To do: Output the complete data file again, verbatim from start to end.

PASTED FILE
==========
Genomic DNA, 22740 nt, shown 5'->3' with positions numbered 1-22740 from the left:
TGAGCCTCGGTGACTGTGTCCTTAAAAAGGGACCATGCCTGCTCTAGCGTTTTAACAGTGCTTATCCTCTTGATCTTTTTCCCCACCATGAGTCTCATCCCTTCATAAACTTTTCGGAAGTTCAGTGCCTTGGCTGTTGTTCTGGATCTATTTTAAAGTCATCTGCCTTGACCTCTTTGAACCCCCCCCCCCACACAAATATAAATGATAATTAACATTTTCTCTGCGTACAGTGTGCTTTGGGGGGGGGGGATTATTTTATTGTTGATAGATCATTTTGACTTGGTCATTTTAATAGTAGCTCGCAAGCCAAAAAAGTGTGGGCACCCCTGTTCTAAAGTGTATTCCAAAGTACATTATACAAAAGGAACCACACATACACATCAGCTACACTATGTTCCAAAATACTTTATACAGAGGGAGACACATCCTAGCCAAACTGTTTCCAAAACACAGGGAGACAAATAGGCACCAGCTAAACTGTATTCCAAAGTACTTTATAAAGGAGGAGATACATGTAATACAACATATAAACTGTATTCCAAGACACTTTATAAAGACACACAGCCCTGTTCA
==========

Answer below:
Genomic DNA, 22740 nt, shown 5'->3' with positions numbered 1-22740 from the left:
TGAGCCTCGGTGACTGTGTCCTTAAAAAGGGACCATGCCTGCTCTAGCGTTTTAACAGTGCTTATCCTCTTGATCTTTTTCCCCACCATGAGTCTCATCCCTTCATAAACTTTTCGGAAGTTCAGTGCCTTGGCTGTTGTTCTGGATCTATTTTAAAGTCATCTGCCTTGACCTCTTTGAACCCCCCCCCCCACACAAATATAAATGATAATTAACATTTTCTCTGCGTACAGTGTGCTTTGGGGGGGGGGGATTATTTTATTGTTGATAGATCATTTTGACTTGGTCATTTTAATAGTAGCTCGCAAGCCAAAAAAGTGTGGGCACCCCTGTTCTAAAGTGTATTCCAAAGTACATTATACAAAAGGAACCACACATACACATCAGCTACACTATGTTCCAAAATACTTTATACAGAGGGAGACACATCCTAGCCAAACTGTTTCCAAAACACAGGGAGACAAATAGGCACCAGCTAAACTGTATTCCAAAGTACTTTATAAAGGAGGAGATACATGTAATACAACATATAAACTGTATTCCAAGACACTTTATAAAGACACACAGCCCTGTTCA